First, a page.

What that couple should have done instead: write one card, put it in an envelope, add the address and send it. Then, write three cards and send them out in one go. Repeat, but scale to five cards. While writing the eighth card, they realise there’s a typo. Correct the typo, and continue. Scale to 10 cards, then 50 cards, and then 100 cards at once. That way, they’ve limited the number of erroneous cards to eight instead of 395 or 500.

We apply this same principle at Science Card, outputting work in small batches, testing and scaling from there — and it very effectively removes errors from being discovered in big releases until it’s too late.

2. Create a usable small working example — or you waste company money.

This is pretty straightforward. Everything that you are working on has to be completed in a form that others can use. Even if the project is very short, ensure that your work is a minimum viable product (MVP) and can be picked up by someone else. If you are the only person to actually understand the work you did, you have wasted company money.

3. Look for fast feedback

Ask very quickly for feedback, and always look for feedback. Don’t hide and think that once you are done, everybody will praise you. Ask for feedback even if your prototype is still far from perfect — the early feedback at this stage will help drive a better end-product.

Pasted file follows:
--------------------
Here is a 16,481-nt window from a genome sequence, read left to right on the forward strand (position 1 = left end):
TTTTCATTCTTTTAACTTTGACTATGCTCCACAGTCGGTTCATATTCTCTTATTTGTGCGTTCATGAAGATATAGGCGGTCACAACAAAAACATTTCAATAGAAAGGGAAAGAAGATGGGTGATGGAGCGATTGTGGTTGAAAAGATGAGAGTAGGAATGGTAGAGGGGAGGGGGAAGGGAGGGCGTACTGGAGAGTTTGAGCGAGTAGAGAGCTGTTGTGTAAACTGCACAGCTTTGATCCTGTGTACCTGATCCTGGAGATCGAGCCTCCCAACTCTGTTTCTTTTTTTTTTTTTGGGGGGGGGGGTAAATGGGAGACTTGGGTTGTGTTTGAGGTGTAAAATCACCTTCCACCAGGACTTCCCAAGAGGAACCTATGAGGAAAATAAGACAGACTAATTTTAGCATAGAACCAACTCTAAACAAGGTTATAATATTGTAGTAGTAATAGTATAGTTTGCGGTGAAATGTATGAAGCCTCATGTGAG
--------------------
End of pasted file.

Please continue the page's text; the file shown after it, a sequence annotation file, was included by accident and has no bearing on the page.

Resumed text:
4. Avoid task switching

Switching tasks requires mental energy, and should be avoided at all costs! Every time you are switching tasks, you will need at least another 5–20 minutes to get into the new task. It requires energy and can be very tiring after a whole day of switching from one task to another.

It’s far more productive to focus fully on only one or two projects per day. If you do two projects, split them between morning and afternoon — however, we saw the best results if people focused on a single project on each day.

5. Educate your colleagues: present your learnings

At our jobs, we are learning every day. I bet that you are often very happy about the new knowledge that you’ve acquired, and believe that it is improving your skills and your ability to execute your work. That’s great — and one of the best things you can do with this newly acquired knowledge is to bring your co-workers to this level of knowledge as well.

Whatever you learn, teach it to your co-workers. It will make the group smarter as a whole and will massively improve the quality of work and output across the business.

And that’s it.

If you haven’t already done so, implementing these five principles into your startup can make a serious difference.

If you would like to discuss more, or share your experience and knowledge, please don’t hesitate to get in touch with me on LinkedIn.

Thank you for reading, and I wish you all the success!